3. How much does it cost to replace Mazda tie rod
The cost to change Mazda tie rods can vary from $200 at independent auto mechanics up to $480 at Mazda dealership. This doesn't include the cost of alignment. To get the front end aligned you are looking to spend about $100 in average. The diy cost to replace Mazda tie rods is under $100 assuming you have a few basic tools.
Cost to change tie rod at Mazda dealer
On Sep. 7th, 2017 we called Fitzgerald Mazda of Annapolis to get a quote to replace both outer tie rods on a 2012 Mazda 3 Sport. We were quoted $600. That price included $120 alignment fee. If you wanted the Mazda dealer to only replace the tire rods but not do alignment you will be looking at $480 for just parts and labor.
Cost to change tie rod at a mechanic
It was difficult to get a quote over the phone from multiple auto repair shops. Several places that we called refused to give us a price over the phone. They wanted us to take the car into the shop and have the mechanic look at it in order to give a price.
Eventually, we were able to get quotes from some independent repair shops. One quote we got on 9/7/2017 was from Desmonds Auto Service located in Maryland. To replace both outer tie rods on a 2012 Mazda 3 Sport was $225 without alignment.
Cost to change tie rod at home
To change both outer Mazda tie rods yourself it will cost you about $40-80 for parts. If you have a mechanic tool set, jack and jack stands you can replace the tie rods on your driveway.Back to top
4. Frequently Asked Questions
How long do Mazda tie rods last?
In average tie rods last anywhere from 50,000 to 150,000 miles. The exact length depends on your driving habits, roads you drive on and the quality of the tie rod.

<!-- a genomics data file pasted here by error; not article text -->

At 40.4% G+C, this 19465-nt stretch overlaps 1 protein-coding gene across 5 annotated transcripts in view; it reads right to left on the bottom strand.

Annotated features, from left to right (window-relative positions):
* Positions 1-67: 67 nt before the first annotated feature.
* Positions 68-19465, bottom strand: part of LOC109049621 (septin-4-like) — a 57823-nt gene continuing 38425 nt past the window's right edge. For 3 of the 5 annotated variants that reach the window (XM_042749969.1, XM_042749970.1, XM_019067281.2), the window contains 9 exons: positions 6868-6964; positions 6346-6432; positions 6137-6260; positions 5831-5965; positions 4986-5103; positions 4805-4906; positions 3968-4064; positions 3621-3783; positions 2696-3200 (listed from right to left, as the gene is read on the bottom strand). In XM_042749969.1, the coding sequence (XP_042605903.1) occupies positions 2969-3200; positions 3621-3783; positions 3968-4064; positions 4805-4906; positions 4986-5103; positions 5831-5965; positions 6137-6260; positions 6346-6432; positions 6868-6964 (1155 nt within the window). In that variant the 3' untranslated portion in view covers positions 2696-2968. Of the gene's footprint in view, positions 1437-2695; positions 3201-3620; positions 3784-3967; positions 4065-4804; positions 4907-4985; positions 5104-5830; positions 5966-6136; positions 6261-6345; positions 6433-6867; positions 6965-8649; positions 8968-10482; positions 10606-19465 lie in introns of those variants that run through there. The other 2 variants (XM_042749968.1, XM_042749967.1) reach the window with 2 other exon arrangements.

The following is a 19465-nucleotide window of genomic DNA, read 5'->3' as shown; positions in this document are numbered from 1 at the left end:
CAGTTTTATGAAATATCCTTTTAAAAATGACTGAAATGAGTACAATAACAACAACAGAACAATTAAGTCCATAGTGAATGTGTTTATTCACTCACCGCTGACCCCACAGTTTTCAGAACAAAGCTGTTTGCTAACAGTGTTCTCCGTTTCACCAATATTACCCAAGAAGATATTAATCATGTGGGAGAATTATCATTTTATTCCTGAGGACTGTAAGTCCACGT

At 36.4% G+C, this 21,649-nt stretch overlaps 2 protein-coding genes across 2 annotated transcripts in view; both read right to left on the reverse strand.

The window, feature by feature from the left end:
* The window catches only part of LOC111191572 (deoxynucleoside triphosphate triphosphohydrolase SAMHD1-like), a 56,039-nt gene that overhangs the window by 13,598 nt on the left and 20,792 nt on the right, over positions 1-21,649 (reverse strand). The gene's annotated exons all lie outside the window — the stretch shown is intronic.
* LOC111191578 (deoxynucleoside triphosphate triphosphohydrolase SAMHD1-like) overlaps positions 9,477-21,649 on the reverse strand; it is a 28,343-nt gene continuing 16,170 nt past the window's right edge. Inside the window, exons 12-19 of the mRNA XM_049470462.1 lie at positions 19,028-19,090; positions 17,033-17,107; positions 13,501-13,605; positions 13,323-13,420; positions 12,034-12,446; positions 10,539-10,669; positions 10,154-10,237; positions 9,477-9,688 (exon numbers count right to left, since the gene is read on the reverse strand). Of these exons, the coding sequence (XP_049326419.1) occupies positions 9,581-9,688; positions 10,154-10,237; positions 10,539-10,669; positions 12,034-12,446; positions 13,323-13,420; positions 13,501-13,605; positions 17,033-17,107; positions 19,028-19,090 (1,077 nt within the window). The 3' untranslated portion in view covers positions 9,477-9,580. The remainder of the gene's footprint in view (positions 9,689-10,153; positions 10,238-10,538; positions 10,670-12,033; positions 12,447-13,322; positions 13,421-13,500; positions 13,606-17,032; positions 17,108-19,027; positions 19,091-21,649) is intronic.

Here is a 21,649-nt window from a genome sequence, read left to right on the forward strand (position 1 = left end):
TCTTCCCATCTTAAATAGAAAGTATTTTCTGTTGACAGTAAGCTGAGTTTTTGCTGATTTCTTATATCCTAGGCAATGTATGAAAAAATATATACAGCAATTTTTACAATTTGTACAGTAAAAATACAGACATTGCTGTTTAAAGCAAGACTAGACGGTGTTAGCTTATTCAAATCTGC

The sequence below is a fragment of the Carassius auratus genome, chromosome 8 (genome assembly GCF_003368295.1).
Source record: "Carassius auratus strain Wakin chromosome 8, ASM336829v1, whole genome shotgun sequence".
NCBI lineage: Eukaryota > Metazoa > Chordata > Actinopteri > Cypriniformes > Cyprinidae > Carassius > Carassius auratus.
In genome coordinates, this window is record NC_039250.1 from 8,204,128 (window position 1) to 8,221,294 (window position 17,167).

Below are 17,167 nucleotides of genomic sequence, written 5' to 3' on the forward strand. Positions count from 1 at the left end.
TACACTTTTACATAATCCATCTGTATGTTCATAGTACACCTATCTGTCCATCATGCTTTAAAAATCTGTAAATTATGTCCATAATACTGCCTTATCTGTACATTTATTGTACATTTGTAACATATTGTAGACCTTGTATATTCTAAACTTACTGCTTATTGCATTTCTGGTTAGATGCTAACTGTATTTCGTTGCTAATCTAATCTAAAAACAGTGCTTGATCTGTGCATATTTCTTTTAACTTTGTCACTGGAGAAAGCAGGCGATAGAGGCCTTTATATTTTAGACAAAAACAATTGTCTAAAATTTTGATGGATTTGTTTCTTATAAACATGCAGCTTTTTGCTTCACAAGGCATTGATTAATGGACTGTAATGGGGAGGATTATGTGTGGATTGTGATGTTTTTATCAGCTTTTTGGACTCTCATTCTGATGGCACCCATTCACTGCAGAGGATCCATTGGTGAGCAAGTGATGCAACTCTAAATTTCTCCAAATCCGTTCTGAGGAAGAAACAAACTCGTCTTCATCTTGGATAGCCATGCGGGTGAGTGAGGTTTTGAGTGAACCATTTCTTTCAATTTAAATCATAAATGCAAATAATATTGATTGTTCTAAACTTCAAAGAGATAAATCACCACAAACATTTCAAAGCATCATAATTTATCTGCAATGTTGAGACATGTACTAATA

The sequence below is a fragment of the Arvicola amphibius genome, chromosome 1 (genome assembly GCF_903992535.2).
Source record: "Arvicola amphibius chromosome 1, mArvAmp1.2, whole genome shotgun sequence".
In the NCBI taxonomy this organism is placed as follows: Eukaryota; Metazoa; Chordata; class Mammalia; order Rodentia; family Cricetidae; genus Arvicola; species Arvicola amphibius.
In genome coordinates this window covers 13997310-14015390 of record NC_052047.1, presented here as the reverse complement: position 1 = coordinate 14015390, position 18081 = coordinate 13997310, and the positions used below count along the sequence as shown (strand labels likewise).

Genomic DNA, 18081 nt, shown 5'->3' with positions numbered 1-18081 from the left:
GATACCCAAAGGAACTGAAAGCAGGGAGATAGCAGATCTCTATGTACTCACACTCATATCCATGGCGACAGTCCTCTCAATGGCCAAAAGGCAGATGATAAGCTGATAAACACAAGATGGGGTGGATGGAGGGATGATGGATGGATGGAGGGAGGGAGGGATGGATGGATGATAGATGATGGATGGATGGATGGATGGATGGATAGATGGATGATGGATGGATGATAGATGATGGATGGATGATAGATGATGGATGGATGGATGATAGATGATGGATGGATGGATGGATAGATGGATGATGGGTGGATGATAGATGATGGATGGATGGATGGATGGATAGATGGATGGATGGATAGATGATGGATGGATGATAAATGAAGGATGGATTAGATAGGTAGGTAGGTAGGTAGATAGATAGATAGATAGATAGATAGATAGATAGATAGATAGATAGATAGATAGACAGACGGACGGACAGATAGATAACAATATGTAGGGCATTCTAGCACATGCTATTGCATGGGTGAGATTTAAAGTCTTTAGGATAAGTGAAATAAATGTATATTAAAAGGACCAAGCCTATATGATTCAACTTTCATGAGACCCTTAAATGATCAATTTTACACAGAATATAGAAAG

What happens when you break a Mazda tie rod?
If your tie rod breaks while you are driving it will be impossible to steer your car. You will lose control of the vehicle.Back to top
New tie rods on a Mazda will not only make your car feel and handle better but you can save a few hundred dollars if you do the repair yourself. If you have ever change the oil on a car, you will be just fine replacing the tie rods on a Mazda. It's a very simple and straight forward process. Rember to get your car front end aligned after you replace the tie rods.
Replacing Mazda outer tie rods yourself is easy. Definitively worth your time when you consider replacing the two outer tie rods at a Mazda dealership will cost $400+. That's excessive considering that replacing the tie rods will take a good mechanic less than one hour assuming they have a lift and all the tools ready. Replacing the tie rods on a Mazda yourself will take a DIYer about two to three hours. Once you replace the tie rods you will need to get your car aligned at an alignment shop. To get your car aligned you will typically spend about $80-$120. When you get quotes to replace the tie rods it doesn't include the alignment cost. You will need to get the front end aligned regardless of whether you change the tire rods on your Mazda yourself or have a mechanic complete the job.Back to top